DGUV - German statutory accident insurance

Equipment classes

What is meant by “equipment classes” in connection with the planning of anchorage systems is the different fall protection measures that can be installed – specifically on a roof surface. The definition of these equipment classes is derived from DGUV Publication 201-056.

When planning protective measures on a roof surface, the question that crops up is which type of protection should be used - and how. When answering this question, it is important to note that collective protection should always take precedence over individual protection (pls. refer to the Federal Act on the Implementation of Measures of Occupational Safety and Health - ArbSchG). Just as important are the “Principles of Prevention” (pls. refer to DGUV Regulation 1).

What distinguishes the different equipment classes?

The German statutory accident insurance association (DGUV) distinguishes between four different equipment classes.

Equipment class 4

Workplaces and accesses which are designed in accordance with the currently applicable building regulations for public spaces. Other regulations may also apply, for example, for escape routes.

Equipment class 4 allows private individuals to access the roof surface/areas.

Equipment class 3

The falling edges at the workplace and the respective accesses are secured by collective protection measures. A guardrail or side protection may be used in such situations.

Equipment class 3 allows untrained personnel to access the roof surface/respective area. No special instruction is required. In such cases, access to the roof area must be considered separately.

Equipment class 2

The falling edges at the workplace and the respective accesses are secured by traversable horizontal anchorage systems. A lifeline or rail safety system may be used in such situations.

Equipment class 2 allows only those specialists to access the roof area who have received special instruction. Lifeline and rail safety systems allow users to work using a retention system that prevents falls. Equipment class 2 devices can be supplemented at exposed points by single anchorage points

Equipment class 1

The falling edges at the workplace and the respective accesses are secured by single anchorage points. In such situations, the single anchorage points must be positioned at a specific distance from each other and from the falling edge in order to secure the whole roof surface.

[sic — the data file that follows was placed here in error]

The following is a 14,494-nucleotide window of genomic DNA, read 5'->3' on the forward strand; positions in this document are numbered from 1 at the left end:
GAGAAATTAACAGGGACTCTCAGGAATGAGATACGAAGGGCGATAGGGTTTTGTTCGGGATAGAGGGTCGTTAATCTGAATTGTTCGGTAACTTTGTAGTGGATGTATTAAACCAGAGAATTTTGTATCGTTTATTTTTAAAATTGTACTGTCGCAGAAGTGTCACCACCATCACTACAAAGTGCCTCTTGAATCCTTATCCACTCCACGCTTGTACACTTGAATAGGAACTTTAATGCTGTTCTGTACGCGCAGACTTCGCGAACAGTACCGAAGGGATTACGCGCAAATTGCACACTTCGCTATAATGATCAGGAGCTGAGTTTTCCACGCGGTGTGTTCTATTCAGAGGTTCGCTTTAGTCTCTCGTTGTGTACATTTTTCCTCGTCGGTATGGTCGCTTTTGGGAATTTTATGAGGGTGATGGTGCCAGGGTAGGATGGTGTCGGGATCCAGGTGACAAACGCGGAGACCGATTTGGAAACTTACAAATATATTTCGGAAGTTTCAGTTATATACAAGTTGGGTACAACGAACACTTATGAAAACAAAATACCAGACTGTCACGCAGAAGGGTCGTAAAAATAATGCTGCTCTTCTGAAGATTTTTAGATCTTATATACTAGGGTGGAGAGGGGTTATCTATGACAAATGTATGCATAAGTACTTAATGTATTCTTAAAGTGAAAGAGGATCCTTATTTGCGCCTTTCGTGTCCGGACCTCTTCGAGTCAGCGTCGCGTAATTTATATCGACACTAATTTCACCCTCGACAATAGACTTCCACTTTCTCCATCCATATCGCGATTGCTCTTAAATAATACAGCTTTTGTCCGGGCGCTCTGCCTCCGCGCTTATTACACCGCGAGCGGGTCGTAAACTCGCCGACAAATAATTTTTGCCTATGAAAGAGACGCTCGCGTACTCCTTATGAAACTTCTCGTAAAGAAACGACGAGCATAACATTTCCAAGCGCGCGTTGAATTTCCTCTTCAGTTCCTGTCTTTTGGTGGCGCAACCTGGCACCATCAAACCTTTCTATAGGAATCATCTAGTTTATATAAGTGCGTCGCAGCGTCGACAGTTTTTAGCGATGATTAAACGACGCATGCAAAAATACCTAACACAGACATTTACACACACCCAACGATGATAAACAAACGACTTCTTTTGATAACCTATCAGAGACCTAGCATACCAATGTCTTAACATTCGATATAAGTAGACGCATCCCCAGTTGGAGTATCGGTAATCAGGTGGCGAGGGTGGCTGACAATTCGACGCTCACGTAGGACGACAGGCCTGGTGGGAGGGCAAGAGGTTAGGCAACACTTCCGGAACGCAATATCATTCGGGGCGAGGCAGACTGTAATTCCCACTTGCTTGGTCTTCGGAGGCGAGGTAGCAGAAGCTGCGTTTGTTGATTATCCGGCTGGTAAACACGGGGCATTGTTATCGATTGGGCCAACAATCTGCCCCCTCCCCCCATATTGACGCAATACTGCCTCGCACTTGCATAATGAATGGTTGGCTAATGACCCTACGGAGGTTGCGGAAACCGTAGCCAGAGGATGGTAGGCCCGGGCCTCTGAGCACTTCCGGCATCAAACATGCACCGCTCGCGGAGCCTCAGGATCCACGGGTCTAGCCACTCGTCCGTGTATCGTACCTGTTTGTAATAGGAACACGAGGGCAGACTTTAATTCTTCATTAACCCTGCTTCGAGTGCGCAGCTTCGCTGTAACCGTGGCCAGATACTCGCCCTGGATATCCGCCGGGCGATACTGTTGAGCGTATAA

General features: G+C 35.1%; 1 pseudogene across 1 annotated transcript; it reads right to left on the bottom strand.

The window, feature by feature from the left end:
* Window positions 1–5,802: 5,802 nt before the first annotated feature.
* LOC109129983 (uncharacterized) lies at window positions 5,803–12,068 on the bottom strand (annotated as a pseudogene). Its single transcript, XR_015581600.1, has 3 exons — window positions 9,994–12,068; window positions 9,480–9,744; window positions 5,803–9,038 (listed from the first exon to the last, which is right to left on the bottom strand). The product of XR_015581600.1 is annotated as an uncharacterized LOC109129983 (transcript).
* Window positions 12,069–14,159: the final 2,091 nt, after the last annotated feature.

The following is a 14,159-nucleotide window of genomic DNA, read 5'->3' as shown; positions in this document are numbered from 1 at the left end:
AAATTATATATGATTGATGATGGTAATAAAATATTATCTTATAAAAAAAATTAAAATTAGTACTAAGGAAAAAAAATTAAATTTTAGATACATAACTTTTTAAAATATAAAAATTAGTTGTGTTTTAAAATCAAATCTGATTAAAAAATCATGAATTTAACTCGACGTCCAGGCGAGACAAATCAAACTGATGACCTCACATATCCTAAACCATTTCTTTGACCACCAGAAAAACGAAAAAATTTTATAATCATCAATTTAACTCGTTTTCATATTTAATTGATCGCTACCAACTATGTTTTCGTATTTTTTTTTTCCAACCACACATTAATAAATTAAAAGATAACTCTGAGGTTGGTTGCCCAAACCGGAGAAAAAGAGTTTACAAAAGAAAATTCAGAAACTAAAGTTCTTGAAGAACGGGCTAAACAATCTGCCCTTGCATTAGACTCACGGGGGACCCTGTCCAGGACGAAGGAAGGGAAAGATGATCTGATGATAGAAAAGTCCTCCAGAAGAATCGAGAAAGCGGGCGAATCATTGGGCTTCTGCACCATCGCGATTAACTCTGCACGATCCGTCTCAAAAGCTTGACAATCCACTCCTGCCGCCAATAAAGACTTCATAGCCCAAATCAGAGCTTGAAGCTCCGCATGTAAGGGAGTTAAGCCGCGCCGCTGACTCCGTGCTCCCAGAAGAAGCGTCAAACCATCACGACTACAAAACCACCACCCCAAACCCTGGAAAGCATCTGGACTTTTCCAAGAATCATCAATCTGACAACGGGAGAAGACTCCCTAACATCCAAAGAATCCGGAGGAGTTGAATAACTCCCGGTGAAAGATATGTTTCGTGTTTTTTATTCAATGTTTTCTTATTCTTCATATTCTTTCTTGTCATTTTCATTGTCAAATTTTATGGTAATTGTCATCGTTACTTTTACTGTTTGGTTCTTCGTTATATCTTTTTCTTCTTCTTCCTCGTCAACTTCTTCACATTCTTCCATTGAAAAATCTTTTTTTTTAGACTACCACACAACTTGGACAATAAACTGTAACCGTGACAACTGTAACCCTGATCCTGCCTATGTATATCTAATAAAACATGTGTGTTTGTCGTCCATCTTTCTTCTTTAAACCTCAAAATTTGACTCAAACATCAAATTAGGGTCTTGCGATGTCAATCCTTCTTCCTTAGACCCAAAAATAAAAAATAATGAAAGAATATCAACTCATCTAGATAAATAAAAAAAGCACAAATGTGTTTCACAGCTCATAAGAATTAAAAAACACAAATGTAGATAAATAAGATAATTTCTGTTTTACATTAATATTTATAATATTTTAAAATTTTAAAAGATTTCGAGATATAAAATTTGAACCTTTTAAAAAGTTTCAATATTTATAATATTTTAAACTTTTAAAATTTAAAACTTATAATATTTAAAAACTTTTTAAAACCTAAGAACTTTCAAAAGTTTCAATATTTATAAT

Equipment class 1 allows only those specialists to access the roof area who have received special instruction. Single anchorage points only provide a retention solution at specific points. If the user is working along a falling edge, he/she is not using a preventive system. This means that a fall is possible. Correctly used PPE limits the impact of a fall on the body, whilst the anchorage point absorbs the energy thus released. However, even if the PPE is used correctly, the possibility of injury cannot be totally ruled out. The fall victim must be rescued from his/her safety harness as quickly as possible.

Temporary lifeline systems are assigned to equipment class 1. When used correctly, these increase the user’s safety despite not being part of the building structure.

Selection of the appropriate equipment class

The selection of the appropriate equipment class is based on which persons will be accessing the roof surface/respective area and how frequently they will need to do so.

  • 1: Single anchorage points
  • 2: Permanently installed lifeline or rail safety systems with traversable intermediate posts
  • 3: Protection on all sides (e.g. guardrail)
  • 4: Planning according to the regulations for public spaces
 Low
usage frequency
Medium
usage frequency
High
usage frequency
Instructed*
specialist
123
Non-instructed
personnel
333
Publicly accessible /
private individuals
444
*DGUV Regulation 112-198 (“Use of PPE”) provides the basis for instruction in conjunction with a respective rescue concept

The usage frequency is to be determined in each individual case by means of a risk assessment.

Generally, however, one can assume that the more often the roof is used as a usable area, the higher the usage frequency.

keyboard_arrow_up